At midnight last night, I was glued to the television in shock. The results of the Swedish General Elections were confirmed. The shock wasn’t that there was a shift of power from right to left, nor that the current Prime Minister resigned. The shock was that 12.9 percent of the voters elected the right wing, populistic, nationalist party The Swedish Democrats (SD).
Positive thinkers focus on the fact that 87 percent didn’t vote that way, but the fact remains that around 800 000 Swedish people chose to put their vote on a party with origins in the nazi party. This action has resulted in a very unstable parliamentary structure and a minority government.
This election highlighted just how split the nation is. The 87 percent who didn’t vote SD are all over the political spectrum, from left to centre to right. The biggest party secured only 31 percent of the vote. The cities voted differently from the provincial areas. The province of Skåne in the south of Sweden reinforced its position as the stronghold of SD.
This is now Sweden’s reality. The question is how to address it for the next election. SD are not going away, no matter how much the established parties wish for it. The issues they represent resonate in the heads and hearts of a significant number of people in society – restricted immigration, tougher punishment for criminals and better conditions for pensioners. I believe the people who vote SD don’t perceive themselves as racists. So calling them racist probably doesn’t change their perceptions. With their vote, they have communicated their concerns on the development of Swedish society. They lack feasible alternatives so they choose the simplistic but concrete policies of SD.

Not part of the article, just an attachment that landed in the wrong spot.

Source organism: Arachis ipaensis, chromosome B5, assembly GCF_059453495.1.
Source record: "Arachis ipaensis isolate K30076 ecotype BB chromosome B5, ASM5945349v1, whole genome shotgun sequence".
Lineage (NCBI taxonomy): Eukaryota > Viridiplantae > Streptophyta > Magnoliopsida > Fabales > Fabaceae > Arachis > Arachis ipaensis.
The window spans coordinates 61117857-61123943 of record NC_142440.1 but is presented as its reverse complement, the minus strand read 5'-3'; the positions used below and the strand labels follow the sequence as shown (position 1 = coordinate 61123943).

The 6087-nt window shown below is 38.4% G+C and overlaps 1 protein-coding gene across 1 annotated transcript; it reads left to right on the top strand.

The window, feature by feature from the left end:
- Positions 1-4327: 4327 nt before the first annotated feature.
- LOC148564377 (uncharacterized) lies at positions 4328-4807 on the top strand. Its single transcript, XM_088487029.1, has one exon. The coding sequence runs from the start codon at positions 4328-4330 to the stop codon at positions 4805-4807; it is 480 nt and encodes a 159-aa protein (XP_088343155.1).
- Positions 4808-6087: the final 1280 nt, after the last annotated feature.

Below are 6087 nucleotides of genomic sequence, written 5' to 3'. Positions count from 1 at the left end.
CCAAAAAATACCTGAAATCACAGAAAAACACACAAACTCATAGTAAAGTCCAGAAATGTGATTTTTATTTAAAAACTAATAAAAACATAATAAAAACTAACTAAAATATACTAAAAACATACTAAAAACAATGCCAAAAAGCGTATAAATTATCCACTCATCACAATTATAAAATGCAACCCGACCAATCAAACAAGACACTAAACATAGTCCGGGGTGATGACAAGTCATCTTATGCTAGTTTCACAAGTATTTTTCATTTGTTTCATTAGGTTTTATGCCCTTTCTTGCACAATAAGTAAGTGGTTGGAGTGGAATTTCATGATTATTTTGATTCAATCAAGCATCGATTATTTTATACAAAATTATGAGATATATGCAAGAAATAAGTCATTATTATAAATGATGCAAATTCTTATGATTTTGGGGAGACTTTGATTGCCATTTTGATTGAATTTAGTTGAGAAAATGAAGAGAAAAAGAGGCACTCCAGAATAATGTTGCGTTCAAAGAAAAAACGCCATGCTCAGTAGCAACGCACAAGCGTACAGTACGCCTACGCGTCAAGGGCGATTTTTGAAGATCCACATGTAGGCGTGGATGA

It is time for the established parties to address these and not skirt the issues with abstract theories and ideological arguments. They have to offer the electorate concrete solutions for immigration, integration, crime, begging, healthcare. They need to work to reduce dissatisfaction in society and to bridge the gaps between people. If they can do this, then maybe SD’s policies won’t seem as attractive any more.
There’s a cold wind blowing over Sweden today. Winter’s coming. Let’s hope it doesn’t last too long.
One thought on “Sweden in shock”
I am not very political savvy by any means, but I think across Europe other countries are seeing similar shifts in voting.